SOCHI -- While their neighbors to the north are focused on figuring out line combinations and how and where they should attack heading into the quarterfinals, the United States simply is focused on playing faster than it has been in the 2014 Sochi Olympics.
Speed kills, even on the big ice, but U.S. coach Dan Bylsma doesn't think his team has been killing it with enough speed in the tournament despite winning all three preliminary-round games and scoring 14 goals in regulation.
"I would say there are opportunities that we have missed that we can play quickly, play north, push the pace up the ice," Bylsma said. "That's something we did well at times; I just think we can be better at realizing that."
Bylsma spent Tuesday emphasizing the speed game he'd like to see his team play Wednesday in the quarterfinals against the Czech Republic (Noon ET, USA, TSN2).
He wants the Americans to be quicker on their breakouts and through the neutral zone. If they can't enter the zone with control, he said they need to get their forecheck going faster so they can be more aggressive than they have been.
"We have to be aware that we can still play a fast game and we can still play an aggressive game," Bylsma said. "We have maybe thought it was going to be a more patient game [on the international-size ice] and looked to play it more patiently when we can go quicker."
The good news, though, is these are simply tweaks to the United States' game. On the whole the Americans have been pleased with how they've attacked to generate scoring chances, because unlike the Canadians they've tried to do it through the middle of the ice instead of along the walls.
It's part of the reason why they were able to get 12 goals from their forwards and 15 in total in the preliminary round. Canada got five goals from its forwards and 11 overall.
The U.S. has let its defensemen control the attack from the back and has had forwards swinging through the middle. If the pass is there, the defensemen have done a good job of putting the puck on the mark so the forward can continue his momentum and attack with speed, occasionally catching the defender flat-footed. The defensemen have come up and supported well in case the play isn't there.
"The game here on the Olympic sheet, I feel it is so much more controlled by the defensemen," U.S. captain Zach Parise said. "There are more longer, controlled, set regroups; more controlled, set breakouts that you don't see as much in the NHL. I think our [defensemen] are doing a good job of slowing down when we have to but also finding forwards in stride."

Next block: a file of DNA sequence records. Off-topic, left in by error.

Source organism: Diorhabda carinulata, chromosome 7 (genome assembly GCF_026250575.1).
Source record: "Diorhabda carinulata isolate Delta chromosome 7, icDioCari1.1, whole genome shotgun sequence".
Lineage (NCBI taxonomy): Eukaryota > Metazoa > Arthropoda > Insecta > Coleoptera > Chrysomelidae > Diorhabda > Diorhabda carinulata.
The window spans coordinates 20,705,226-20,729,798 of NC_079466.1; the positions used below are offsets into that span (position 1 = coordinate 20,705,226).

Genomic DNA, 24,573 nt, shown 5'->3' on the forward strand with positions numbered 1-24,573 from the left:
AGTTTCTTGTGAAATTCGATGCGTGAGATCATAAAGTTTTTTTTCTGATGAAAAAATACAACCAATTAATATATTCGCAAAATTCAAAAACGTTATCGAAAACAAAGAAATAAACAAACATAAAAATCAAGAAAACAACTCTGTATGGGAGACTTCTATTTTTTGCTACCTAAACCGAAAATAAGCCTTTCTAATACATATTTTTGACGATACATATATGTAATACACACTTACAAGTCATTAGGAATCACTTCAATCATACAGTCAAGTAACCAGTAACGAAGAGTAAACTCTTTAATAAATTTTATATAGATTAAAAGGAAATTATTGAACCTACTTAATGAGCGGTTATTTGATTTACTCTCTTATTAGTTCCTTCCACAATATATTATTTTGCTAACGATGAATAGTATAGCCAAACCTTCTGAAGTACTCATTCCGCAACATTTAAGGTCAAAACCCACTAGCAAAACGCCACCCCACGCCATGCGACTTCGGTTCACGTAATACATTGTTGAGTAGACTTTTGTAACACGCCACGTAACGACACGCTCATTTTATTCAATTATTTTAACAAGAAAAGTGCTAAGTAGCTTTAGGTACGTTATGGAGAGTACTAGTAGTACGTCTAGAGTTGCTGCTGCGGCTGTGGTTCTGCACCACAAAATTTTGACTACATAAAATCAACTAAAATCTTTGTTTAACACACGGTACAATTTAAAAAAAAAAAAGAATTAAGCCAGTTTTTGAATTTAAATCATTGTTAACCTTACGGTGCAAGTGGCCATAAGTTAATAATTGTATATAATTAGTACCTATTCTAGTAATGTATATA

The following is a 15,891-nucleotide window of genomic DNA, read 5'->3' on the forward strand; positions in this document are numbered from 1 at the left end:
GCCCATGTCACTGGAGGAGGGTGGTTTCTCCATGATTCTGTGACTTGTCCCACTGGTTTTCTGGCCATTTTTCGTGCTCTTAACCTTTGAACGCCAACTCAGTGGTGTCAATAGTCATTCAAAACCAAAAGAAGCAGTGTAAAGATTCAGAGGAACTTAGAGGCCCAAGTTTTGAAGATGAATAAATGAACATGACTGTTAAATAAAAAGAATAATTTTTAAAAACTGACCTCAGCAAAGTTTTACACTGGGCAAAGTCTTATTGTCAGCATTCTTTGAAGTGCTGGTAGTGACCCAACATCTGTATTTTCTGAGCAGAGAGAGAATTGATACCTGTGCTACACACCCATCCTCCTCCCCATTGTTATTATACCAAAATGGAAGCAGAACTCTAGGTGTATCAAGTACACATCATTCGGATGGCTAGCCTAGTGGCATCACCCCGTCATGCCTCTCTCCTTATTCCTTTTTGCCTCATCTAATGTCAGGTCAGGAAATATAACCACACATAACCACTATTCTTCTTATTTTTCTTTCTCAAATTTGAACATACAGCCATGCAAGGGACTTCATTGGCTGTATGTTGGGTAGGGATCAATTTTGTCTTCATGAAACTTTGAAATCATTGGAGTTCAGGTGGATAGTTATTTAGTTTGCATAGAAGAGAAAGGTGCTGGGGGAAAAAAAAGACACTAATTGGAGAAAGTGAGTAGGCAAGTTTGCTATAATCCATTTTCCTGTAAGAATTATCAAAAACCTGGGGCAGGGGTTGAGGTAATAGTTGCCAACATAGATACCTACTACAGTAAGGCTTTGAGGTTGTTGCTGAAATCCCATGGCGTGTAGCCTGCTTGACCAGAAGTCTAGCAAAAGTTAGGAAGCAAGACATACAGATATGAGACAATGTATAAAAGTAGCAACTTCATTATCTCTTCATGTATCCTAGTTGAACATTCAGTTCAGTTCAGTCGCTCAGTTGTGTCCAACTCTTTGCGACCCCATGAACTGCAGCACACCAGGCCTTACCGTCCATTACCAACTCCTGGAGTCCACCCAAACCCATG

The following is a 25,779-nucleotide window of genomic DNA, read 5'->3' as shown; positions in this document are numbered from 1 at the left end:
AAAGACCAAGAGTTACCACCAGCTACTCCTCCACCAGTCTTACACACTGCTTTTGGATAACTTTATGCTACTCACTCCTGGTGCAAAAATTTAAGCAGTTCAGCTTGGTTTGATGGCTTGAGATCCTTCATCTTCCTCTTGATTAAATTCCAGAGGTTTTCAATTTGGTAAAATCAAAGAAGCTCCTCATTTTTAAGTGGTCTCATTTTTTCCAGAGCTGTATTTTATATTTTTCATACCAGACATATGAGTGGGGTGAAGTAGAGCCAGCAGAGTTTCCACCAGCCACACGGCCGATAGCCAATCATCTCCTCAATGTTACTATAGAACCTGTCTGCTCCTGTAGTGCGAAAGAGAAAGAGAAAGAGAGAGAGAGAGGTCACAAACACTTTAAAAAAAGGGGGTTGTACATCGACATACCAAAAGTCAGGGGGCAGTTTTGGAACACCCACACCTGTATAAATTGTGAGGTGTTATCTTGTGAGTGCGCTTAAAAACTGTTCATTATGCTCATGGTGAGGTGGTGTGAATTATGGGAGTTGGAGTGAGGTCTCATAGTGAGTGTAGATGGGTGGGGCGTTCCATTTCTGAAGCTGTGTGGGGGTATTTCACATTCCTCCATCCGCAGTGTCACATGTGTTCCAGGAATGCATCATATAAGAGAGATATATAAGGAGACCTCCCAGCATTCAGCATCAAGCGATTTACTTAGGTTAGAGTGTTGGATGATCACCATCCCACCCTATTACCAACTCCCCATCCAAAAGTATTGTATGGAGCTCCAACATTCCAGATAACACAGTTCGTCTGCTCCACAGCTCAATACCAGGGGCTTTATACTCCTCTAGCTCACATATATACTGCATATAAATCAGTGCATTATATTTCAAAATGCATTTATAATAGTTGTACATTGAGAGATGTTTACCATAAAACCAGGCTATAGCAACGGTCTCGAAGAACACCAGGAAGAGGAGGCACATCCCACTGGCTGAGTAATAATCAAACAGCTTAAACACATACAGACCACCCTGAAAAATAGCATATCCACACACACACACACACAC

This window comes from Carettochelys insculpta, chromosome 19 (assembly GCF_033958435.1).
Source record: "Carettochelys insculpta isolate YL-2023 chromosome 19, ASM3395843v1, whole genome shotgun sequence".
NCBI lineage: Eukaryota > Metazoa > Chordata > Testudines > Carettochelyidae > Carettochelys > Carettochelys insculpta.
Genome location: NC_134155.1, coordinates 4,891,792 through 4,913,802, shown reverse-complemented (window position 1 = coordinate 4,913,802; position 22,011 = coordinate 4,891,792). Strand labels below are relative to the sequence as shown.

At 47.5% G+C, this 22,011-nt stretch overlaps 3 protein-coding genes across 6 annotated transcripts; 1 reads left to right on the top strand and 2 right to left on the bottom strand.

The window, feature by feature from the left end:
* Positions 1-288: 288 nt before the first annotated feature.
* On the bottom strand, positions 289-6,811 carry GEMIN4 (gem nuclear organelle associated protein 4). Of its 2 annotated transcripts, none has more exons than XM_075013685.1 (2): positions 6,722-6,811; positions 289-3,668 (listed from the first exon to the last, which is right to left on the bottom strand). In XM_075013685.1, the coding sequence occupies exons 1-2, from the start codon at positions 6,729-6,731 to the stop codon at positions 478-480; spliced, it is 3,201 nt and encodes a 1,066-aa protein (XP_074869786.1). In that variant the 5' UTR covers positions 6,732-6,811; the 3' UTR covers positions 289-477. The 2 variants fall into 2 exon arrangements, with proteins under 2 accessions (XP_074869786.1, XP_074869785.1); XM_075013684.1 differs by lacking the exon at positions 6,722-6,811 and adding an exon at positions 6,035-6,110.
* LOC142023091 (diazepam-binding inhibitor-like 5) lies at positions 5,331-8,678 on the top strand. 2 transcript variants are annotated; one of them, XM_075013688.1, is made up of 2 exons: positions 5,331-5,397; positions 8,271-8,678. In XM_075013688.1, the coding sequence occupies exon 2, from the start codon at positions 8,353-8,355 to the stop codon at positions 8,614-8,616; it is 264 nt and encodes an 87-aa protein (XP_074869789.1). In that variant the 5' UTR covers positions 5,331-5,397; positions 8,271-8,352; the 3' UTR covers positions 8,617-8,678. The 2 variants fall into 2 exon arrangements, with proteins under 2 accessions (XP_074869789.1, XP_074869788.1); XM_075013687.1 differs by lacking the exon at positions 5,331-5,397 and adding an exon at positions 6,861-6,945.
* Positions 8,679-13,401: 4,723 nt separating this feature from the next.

When the play isn't there, the Americans have at times been able to recoil or reverse to try it again. This doesn't happen every time and it isn't happening quick enough for Bylsma's liking, but they are doing it well enough to not get stuck on the outside, the least dangerous area on any ice sheet but magnified on the big one here in Sochi because it puts them even further from the net.
To counter that, the Americans say they have been trying to use the faceoff dots on each side of the ice as their guide in an attempt to shrink the width to make sure they can stay dangerous through the middle.
"If we come with speed and we do our systems, there's going to be holes," center Ryan Kesler said. "I like getting speed coming through the neutral zone. With this team I think that's when we're at our best."
The holes, though, aren't easy to find when you're trying to match patience with patience, such as playing slow against a team that is spreading four players across the neutral zone. The U.S. saw plenty of that from Slovakia and Slovenia and some of it from Russia, and expects to see more of it in the quarterfinals.
It's almost impossible to crack a 1-4 forecheck when you're not playing fast, hence speed being the topic du jour for the Americans.
"What we've done well is be patient in certain areas; almost too patient at times," center Joe Pavelski said. "There are certain parts of our game that have kind of slowed down at times more than they need to, so if we can get a little aggressive it might help out."
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Author: Dan Rosen | NHL.com Senior Writer